Why the Rude Mechs thrive in Austin’s risk-taking new work community

Posted by on January 12, 2016 in Theater

Why the Rude Mechs thrive in Austin’s risk-taking new work community

First published February 2012 at CultureMap Austin.

Austin Photo Set: News_Dawn Youngs_Rude Mechs_feb 2012_cliooop

This week, Rude Mechs is showing their newest exploration, CL1000P (working title), to sold out houses of Austin theatergoers who will then have a hand in the play’s development. After each show, audience members will get to share their opinions and suggestions in post-show discussions directly with the artists themselves.

Since 1995, the Rude Mechanicals have been a dynamic force in the Austin theater landscape, truly emphasizing an ensemble-based company committed to the collaborative creation of brave new works for the stage. Their work and their process run counter to the established structure of the American Theater, a structure that is not built for taking artistic risks.

We spoke with the Rude Mechs recently about the origins of CL1000P and how they have developed such a unique freedom to create here in Austin.

Three of the six co-producing artistic directors (Shawn Sides, Thomas Graves and Lana Lesley) and a couple of the 30 company members (Robert Fisher and Hannah Kenah) sat with us for a quick coffee break from rehearsals of this new work.

On your website you say that ‘perhaps the most astonishing description’ of your creative process ‘is the one that lacks all metaphorical drapery — Rude Mechanicals is made up of six artistic directors who have chosen, day after day, to commit to each other for 15 years.’ You have had great success working together for that long now, any idea what the special juice is that makes that work?

Lana Lesley: Insanity is a really special juice that we pour into the mix.

Shawn Sides: I think the fact that we started as a collective. I think if we’d been a top down sort of organization and one of us had been an artistic director and another one was an executive director, then it wouldn’t have lasted. You can get a job that pays more doing that sort of siloed work and being bossed around. We intentionally structured it from the beginning to be consciousness-based.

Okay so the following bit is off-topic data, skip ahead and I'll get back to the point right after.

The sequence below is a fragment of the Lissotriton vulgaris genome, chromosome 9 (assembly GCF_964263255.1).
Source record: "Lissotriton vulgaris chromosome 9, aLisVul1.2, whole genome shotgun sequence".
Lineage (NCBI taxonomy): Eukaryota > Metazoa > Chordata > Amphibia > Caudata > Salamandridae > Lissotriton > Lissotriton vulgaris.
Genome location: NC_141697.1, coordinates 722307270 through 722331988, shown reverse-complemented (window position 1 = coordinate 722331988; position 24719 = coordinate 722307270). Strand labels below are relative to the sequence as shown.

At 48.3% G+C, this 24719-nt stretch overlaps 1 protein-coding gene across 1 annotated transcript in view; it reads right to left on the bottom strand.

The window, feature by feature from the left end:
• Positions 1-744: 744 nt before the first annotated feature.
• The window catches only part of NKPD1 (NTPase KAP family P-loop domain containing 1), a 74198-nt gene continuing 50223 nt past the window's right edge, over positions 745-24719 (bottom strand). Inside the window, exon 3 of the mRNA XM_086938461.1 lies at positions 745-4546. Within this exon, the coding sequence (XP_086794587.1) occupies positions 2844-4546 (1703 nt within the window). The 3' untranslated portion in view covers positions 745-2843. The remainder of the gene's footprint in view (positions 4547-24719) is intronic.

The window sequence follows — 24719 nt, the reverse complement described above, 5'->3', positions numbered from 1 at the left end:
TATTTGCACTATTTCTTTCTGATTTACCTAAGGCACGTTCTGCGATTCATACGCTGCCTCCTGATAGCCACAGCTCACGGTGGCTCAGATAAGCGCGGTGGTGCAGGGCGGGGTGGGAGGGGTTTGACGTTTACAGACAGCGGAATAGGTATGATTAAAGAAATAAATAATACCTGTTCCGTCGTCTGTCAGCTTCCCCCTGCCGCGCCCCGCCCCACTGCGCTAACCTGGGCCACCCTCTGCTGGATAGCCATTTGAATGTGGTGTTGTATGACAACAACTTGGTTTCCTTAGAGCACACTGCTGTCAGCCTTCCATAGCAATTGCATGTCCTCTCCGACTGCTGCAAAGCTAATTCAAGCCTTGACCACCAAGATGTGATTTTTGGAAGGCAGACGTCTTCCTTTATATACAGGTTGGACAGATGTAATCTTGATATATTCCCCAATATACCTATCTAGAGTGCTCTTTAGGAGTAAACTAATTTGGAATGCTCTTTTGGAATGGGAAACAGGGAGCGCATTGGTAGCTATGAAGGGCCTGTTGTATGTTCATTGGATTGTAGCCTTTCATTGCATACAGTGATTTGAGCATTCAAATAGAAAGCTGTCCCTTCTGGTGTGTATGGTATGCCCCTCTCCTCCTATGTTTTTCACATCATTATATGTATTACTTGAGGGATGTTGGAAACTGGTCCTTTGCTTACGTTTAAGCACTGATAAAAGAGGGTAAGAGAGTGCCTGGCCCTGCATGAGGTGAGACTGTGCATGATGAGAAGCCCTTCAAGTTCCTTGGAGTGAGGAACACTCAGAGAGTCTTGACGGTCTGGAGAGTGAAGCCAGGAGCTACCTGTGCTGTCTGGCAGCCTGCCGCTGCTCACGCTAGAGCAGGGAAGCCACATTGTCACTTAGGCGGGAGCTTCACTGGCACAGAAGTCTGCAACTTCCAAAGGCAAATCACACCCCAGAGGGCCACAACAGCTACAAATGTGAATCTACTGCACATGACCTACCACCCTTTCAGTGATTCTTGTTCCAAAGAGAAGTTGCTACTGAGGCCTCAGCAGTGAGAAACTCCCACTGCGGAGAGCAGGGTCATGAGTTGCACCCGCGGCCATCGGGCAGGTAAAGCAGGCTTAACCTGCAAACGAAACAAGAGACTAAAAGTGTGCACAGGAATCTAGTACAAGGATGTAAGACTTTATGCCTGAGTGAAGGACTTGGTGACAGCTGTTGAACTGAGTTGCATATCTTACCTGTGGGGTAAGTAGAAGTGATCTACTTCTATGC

How much do you think the audiences of Austin are a part  of the work that you do?

Thomas Grave: In some ways I feel like they are with us in the room all the time. The reason that we do these workshops is because we have so much incredible feedback from our audiences. They really shaped The Method Gun. Based on the feedback that we got, we have changed that show entirely.

LL: Also that we are them. It’s our community. It’s the people that we hang out with and know so we are very connected in that way.

What is it about Austin? What makes it such a great womb for creating new work?

SS: Austin audiences really understand about first drafts. They are patient and even excited about seeing it early when it’s bad and it doesn’t make any sense and is still just a sort of barely formed idea. These audiences understand that it’s early and it’s almost intentionally going to fail right now.

Robert Fisher: There’s also a great sense of curiosity in Austin audiences about process; about how things develop and change as they move through different stages. When you can see something in multiple stages, in a lot of respects each stage is very different and then those things coalesce into something else, and our culture here is very receptive of that. People get excited about seeing how threads move from one thing to another.

TG: It’s very important for us, when we are working on a new piece, to be able to have this opportunity. Because we are doing live performance, we don’t even quite know what we have until we have the other part of the equation, the audience, that’s there with us.

What was the kernel or the seed of this particular work?

SS: Wow. We have to go back so far, so many drafts ago.

TG: When we very first wrote a grant for this to the MAP fund grant (The Multi Arts Production Fund) it was called Cagney and Lacey and A Thousand Plateaus; the working title that we have right now is CL1000P, so that is shorthand for that. That is something that we had talked about, I don’t know, four years ago and that has since gone away. There is hardly any Cagney and Lacey in there.

SS: There’s no Cagney or Lacey.

LL: There is sort of some A Thousand Plateaus, a little bit.

Hannah Kenah: I think you could say there’s A Thousand Plateaus.

LL: That could apply to any of our plays.

What does A Thousand Plateaus mean?

SS: Its a Gilles Deleuze book.

LL: It’s a philosophy book about. . .  We have a history of adapting things that people would find difficult to adapt to the stage. I think along that vein, Thomas had brought this book in. That is why we started talking about it to begin with.

TT: But all that is not there now. That’s kind of an example of how we’ll start with one idea and get into the room and start talking about other stuff. One thing will lead us to something else or we’ll start exploring that and realize we’re not quite as passionate as we thought we may have been about something and so throw that out.

LL: Right. If we don’t have a consensus around something, then it’s not worth beating on it too hard.

TG:  Since then we’ve been working on Crying of Lot 49, looking at alternative reality games, and now we’re looking at evolutionary biology and ornithology and the Romantic era.

When the Rude Mechs have completed this workshop production of CL1000P, the show will go back into development and rehearsals for a planned premiere in May. It will be interesting to see how the production will evolve from there — one guarantee is that the new collaboratively-birthed project will be one you cannot miss.